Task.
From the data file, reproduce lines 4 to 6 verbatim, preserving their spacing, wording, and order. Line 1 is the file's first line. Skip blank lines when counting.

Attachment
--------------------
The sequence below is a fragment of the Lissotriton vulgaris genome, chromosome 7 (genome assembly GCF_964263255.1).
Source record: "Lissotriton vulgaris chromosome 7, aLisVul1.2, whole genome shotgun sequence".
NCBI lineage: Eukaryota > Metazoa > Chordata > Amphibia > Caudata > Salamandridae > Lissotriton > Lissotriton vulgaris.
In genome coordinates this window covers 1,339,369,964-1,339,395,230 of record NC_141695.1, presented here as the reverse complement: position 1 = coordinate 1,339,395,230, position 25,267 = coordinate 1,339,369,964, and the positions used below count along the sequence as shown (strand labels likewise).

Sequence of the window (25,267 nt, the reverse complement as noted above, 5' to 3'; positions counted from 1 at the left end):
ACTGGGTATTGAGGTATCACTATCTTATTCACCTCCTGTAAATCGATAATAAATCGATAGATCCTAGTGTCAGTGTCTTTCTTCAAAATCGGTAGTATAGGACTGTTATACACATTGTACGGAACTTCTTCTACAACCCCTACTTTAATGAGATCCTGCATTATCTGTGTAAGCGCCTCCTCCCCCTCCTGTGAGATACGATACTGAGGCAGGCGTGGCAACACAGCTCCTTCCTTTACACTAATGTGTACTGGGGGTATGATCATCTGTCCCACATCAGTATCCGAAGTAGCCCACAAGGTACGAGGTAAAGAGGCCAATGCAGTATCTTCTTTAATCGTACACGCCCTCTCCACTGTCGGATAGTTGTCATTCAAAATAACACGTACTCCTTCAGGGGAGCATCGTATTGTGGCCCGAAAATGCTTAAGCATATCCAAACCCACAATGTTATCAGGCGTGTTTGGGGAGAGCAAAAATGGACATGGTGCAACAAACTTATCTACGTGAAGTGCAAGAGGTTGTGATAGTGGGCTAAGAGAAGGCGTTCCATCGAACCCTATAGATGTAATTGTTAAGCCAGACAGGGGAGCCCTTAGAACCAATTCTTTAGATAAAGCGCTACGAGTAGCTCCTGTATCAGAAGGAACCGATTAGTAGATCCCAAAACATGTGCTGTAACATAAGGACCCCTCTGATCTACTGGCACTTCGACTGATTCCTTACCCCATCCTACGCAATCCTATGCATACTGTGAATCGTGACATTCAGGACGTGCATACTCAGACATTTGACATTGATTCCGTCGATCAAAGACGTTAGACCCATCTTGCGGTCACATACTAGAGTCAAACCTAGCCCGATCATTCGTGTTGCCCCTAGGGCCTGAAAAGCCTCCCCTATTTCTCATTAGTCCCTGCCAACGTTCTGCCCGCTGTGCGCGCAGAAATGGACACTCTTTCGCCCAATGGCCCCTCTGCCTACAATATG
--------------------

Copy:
In genome coordinates this window covers 1,339,369,964-1,339,395,230 of record NC_141695.1, presented here as the reverse complement: position 1 = coordinate 1,339,395,230, position 25,267 = coordinate 1,339,369,964, and the positions used below count along the sequence as shown (strand labels likewise).

Sequence of the window (25,267 nt, the reverse complement as noted above, 5' to 3'; positions counted from 1 at the left end):
ACTGGGTATTGAGGTATCACTATCTTATTCACCTCCTGTAAATCGATAATAAATCGATAGATCCTAGTGTCAGTGTCTTTCTTCAAAATCGGTAGTATAGGACTGTTATACACATTGTACGGAACTTCTTCTACAACCCCTACTTTAATGAGATCCTGCATTATCTGTGTAAGCGCCTCCTCCCCCTCCTGTGAGATACGATACTGAGGCAGGCGTGGCAACACAGCTCCTTCCTTTACACTAATGTGTACTGGGGGTATGATCATCTGTCCCACATCAGTATCCGAAGTAGCCCACAAGGTACGAGGTAAAGAGGCCAATGCAGTATCTTCTTTAATCGTACACGCCCTCTCCACTGTCGGATAGTTGTCATTCAAAATAACACGTACTCCTTCAGGGGAGCATCGTATTGTGGCCCGAAAATGCTTAAGCATATCCAAACCCACAATGTTATCAGGCGTGTTTGGGGAGAGCAAAAATGGACATGGTGCAACAAACTTATCTACGTGAAGTGCAAGAGGTTGTGATAGTGGGCTAAGAGAAGGCGTTCCATCGAACCCTATAGATGTAATTGTTAAGCCAGACAGGGGAGCCCTTAGAACCAATTCTTTAGATAAAGCGCTACGAGTAGCTCCTGTATCAGAAGGAACCGATTAGTAGATCCCAAAACATGTGCTGTAACATAAGGACCCCTCTGATCTACTGGCACTTCGACTGATTCCTTACCCCATCCTACGCAATCCTATGCATACTGTGAATCGTGACATTCAGGACGTGCATACTCAGACATTTGACATTGATTCCGTCGATCAAAGACGTTAGACCCATCTTGCGGTCACATACTAGAGTCAAACCTAGCCCGATCATTCGTGTTGCCCCTAGGGCCTGAAAAGCCTCCCCTATTTCTCATTAGTCCCTGCCAACGTTCTGCCCGCTGTGCGCGCAGAAATGGACACTCTTTCGCCCAATGGCCCCTCTGCCTACAATATG